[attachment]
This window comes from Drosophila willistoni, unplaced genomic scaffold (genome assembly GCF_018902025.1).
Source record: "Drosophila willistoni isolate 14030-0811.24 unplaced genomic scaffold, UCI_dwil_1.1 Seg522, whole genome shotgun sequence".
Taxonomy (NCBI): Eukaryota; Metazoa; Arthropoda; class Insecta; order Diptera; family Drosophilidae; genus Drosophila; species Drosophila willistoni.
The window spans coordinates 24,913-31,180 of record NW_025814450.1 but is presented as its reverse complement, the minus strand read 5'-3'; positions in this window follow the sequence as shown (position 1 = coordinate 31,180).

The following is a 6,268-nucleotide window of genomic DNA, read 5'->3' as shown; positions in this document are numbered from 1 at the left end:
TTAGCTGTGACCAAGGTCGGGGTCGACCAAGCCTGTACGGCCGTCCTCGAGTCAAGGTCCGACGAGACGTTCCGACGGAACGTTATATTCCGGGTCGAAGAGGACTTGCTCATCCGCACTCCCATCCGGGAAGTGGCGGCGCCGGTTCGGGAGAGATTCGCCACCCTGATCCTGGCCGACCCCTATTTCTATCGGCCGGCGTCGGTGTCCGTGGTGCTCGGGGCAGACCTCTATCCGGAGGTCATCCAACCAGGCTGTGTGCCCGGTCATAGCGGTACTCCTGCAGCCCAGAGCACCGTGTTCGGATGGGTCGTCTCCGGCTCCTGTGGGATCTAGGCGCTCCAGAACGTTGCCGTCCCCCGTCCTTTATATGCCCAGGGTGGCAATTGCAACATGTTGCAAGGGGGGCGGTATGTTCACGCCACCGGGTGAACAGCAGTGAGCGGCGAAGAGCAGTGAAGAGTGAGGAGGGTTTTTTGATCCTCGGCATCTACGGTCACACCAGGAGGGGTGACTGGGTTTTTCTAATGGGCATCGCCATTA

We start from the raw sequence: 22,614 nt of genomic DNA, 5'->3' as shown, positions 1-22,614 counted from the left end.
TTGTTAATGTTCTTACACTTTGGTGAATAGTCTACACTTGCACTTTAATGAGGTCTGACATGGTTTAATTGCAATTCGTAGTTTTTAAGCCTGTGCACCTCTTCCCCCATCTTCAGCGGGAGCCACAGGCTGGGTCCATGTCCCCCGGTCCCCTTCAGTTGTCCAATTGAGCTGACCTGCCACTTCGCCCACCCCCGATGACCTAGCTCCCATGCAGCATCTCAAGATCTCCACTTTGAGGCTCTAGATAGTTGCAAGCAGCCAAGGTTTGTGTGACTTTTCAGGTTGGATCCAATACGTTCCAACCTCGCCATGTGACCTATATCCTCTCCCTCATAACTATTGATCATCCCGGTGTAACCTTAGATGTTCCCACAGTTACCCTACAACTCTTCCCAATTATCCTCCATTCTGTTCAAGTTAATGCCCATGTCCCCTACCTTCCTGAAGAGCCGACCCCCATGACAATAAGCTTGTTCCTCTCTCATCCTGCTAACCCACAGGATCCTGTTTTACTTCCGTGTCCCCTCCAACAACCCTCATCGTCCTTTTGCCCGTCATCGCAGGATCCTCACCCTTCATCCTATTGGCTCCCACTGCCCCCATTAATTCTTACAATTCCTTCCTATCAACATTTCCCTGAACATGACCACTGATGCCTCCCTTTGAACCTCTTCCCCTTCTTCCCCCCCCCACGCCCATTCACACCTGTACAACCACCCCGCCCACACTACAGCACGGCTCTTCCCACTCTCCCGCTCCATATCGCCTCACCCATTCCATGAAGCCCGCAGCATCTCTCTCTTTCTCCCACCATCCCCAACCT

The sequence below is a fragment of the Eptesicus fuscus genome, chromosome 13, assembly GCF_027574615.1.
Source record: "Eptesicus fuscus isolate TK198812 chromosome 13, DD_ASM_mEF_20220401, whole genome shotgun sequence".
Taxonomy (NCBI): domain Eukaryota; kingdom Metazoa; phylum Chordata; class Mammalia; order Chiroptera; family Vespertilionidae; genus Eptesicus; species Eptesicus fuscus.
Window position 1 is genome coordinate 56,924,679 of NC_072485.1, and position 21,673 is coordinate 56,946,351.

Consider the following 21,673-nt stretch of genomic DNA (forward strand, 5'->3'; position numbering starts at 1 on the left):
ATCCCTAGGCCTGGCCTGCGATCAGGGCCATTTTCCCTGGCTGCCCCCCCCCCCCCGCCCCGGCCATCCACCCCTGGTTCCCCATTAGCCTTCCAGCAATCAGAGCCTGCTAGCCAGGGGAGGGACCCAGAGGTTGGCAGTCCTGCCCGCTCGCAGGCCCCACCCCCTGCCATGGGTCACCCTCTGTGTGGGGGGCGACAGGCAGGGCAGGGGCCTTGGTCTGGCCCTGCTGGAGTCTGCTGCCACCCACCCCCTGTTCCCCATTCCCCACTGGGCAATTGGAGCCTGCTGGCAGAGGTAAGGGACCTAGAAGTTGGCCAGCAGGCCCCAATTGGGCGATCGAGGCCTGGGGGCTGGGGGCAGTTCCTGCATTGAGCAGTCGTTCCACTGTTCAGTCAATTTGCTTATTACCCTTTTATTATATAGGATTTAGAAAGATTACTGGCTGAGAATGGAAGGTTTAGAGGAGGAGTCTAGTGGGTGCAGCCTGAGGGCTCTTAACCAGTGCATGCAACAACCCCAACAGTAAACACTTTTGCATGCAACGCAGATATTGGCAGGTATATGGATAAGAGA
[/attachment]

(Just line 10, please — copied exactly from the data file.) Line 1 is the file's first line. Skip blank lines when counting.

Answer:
Source record: "Eptesicus fuscus isolate TK198812 chromosome 13, DD_ASM_mEF_20220401, whole genome shotgun sequence".